Sharing information is a integral to engagement – with employees, stakeholders and communities.
So is sharing the platform.
I went to a community meeting recently to learn more about the huge changes coming our way. It looks like our streetscape will change forever. We get that high-density living is an inevitable consequence of population increase, but we still want to have a say regarding the transformation of our neighbourhood.
Who knows? It could be just the thing we need to fix the stuff that doesn’t work - a narrower main street for example, that doesn’t take 5 minutes to cross, for example. It takes even longer if you’re using a walking stick or are pushing a pram.
My heart sank when I walked into the room and reluctantly took my place among the other ‘sardines’, squashed into a room at the local library. All ‘eyes ahead’ looking at the blank screen. I wondered how many presentations there would be before we had the chance to talk.
Three, it turns out. Over almost one hour. After dinner, on a weeknight, mid-winter in Melbourne. No wonder half the room dozed. There were so many other ways the information could have been shared.
The huge blank walls in the library entrance could have been used a little more imaginatively. And how about some visuals on the blank screens in the room? We might have liked to walk around a 3D ‘map’ of our neighbourhood to see what was planned.
Inevitably, we were told that there was only 10 minutes left for questions.
One woman had had enough.
“When will I get a chance to stand up the front and present to you?” she demanded of the Councillors, the developers, the transport planners, the place-makers, the heritage experts and the architects.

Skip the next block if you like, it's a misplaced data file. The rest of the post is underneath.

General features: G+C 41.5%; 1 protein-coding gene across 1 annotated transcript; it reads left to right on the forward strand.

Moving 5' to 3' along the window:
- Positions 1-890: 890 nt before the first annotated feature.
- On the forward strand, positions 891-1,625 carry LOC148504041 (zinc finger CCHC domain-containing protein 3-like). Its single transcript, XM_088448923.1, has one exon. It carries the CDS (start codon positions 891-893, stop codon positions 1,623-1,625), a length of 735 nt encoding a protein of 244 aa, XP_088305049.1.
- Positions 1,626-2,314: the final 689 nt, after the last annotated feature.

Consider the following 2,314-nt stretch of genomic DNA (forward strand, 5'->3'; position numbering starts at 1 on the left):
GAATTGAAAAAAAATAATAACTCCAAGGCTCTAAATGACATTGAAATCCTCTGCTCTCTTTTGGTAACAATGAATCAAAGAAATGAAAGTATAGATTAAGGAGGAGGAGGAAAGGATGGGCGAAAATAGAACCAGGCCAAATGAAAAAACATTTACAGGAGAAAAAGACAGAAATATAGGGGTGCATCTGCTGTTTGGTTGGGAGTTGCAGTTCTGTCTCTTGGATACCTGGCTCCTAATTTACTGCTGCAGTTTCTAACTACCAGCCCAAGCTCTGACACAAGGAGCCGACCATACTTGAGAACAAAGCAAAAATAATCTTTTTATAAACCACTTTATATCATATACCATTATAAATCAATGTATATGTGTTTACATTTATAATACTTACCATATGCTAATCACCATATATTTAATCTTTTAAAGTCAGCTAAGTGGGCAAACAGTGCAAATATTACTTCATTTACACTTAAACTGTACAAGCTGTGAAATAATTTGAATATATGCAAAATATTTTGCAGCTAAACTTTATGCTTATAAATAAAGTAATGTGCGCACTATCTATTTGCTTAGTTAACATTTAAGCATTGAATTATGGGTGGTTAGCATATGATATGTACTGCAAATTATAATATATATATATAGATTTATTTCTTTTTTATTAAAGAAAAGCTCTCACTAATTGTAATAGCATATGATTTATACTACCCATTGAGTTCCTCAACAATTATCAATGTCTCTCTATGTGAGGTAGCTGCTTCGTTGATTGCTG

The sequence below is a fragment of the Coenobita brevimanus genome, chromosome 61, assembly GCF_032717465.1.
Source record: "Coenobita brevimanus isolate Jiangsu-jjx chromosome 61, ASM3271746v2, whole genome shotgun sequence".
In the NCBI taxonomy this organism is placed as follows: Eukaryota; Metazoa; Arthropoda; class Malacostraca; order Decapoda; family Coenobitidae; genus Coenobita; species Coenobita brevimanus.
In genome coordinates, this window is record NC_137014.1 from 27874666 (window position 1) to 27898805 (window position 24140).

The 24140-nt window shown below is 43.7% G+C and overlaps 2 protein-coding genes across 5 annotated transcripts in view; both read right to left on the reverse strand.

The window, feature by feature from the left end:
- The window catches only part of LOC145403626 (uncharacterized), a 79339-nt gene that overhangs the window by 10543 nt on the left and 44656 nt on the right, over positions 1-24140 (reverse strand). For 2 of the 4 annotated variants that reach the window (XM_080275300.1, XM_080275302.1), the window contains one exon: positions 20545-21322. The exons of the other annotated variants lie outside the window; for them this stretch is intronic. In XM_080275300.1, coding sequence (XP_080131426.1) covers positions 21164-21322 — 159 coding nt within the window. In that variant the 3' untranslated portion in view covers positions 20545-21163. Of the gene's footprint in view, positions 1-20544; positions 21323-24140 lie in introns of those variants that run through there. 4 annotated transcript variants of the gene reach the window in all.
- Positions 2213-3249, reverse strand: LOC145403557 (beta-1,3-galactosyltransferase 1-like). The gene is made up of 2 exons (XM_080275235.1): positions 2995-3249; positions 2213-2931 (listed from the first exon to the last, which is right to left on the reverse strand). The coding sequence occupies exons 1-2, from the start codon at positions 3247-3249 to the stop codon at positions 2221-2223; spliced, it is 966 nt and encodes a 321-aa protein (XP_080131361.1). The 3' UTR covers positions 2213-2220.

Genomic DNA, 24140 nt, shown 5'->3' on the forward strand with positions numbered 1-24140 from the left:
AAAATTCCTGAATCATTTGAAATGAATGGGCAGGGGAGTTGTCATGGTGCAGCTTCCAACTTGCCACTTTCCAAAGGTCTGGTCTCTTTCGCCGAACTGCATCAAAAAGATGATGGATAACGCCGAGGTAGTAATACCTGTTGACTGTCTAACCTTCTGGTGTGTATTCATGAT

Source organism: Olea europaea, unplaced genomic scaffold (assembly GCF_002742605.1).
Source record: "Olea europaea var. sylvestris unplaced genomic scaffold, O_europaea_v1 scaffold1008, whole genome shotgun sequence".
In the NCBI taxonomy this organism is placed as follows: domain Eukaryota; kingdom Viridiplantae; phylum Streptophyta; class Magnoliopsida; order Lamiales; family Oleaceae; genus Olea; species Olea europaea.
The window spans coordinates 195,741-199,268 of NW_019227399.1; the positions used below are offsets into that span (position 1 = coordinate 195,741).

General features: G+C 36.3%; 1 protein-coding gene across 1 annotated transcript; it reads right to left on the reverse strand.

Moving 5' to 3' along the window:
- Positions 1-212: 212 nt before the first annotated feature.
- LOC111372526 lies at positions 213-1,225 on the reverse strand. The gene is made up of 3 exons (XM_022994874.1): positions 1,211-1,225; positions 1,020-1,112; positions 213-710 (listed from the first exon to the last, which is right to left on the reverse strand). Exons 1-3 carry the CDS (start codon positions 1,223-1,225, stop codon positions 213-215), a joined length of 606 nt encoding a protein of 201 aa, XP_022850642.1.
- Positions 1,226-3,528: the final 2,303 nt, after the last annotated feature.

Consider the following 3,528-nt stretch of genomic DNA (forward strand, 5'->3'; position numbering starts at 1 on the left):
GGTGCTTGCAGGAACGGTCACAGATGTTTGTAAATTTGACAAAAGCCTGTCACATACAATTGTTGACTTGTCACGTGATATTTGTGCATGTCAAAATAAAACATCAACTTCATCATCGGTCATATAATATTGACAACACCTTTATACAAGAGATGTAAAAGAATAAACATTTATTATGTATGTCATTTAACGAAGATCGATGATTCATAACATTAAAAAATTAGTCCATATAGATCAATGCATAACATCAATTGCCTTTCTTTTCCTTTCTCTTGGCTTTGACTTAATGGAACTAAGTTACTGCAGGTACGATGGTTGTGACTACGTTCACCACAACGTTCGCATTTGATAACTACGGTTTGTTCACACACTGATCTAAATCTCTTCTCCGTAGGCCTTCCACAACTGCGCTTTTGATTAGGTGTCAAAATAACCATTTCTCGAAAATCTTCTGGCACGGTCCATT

“I want you to hear from us. What it’s like to live here, what we like about it, where are the short cuts, why the bus stop is in the wrong place. All the stuff that makes this area work and not work.”
The panel members looked surprised. They were sitting in a line up front, like those fluffy toys at a carnival stall, waiting nervously for the audience to take aim.
They clearly didn’t expect this to be the first comment from the floor.
One of them made a brave attempt.
“This is an information session,” he slowly explained. “We want to hear from you at the engagement sessions that are coming up. We’ll send you an email of the dates and times for the ‘drop ins’ and ‘open house’ sessions. That’s when you can tell us your stories.”
“But we’re here now,” she insisted.
He shifted in his seat. “Well…um….we have a really comprehensive engagement plan, you’ll have lots of opportunity to have your say,” he replied.
Another panel member tried to save him.
“I know we’ve done all the talking tonight but we have so much to share. This is a really complex project and we want to make sure you have all the information you need so you can participate fully over the next few months,” she said.
“It just feels so one way,” sighed the audience member, as she reluctantly resumed her seat, conscious of the huge numbers of raised hands in the audience and the rapidly ticking clock.
I started my career in communications. One of the first lessons I learned was that effective communication is two-way. Donors to the small NGO I worked were not content with a quarterly newsletter. They wanted to share their ideas too.
‘Engagement’ was not a term way back then. When did it become one? Nowadays, everybody is ‘engaging’. Their employees, their stakeholders and their communities.
Engagement with stakeholders and the community is ‘sexy’. It conjures up lively processes like deliberation, citizen’s juries, open space, story pods, world cafes and live polling.
Communications is often seen as the poor cousin of engagement, closely following on the heels of ‘engagement’ to announce it or to back it up.
It can take second place and be an afterthought. But I think it’s fundamental and getting it right is vital, long before you start recruiting for a citizen’s jury for instance.
It surprised me that the ‘town crier’ approach to communications like we experienced the other night still exists.
It’s so worth taking the time to find better ways to convey the basic information beyond a presentation. And if we must have a platform, create the space and make the time to share it.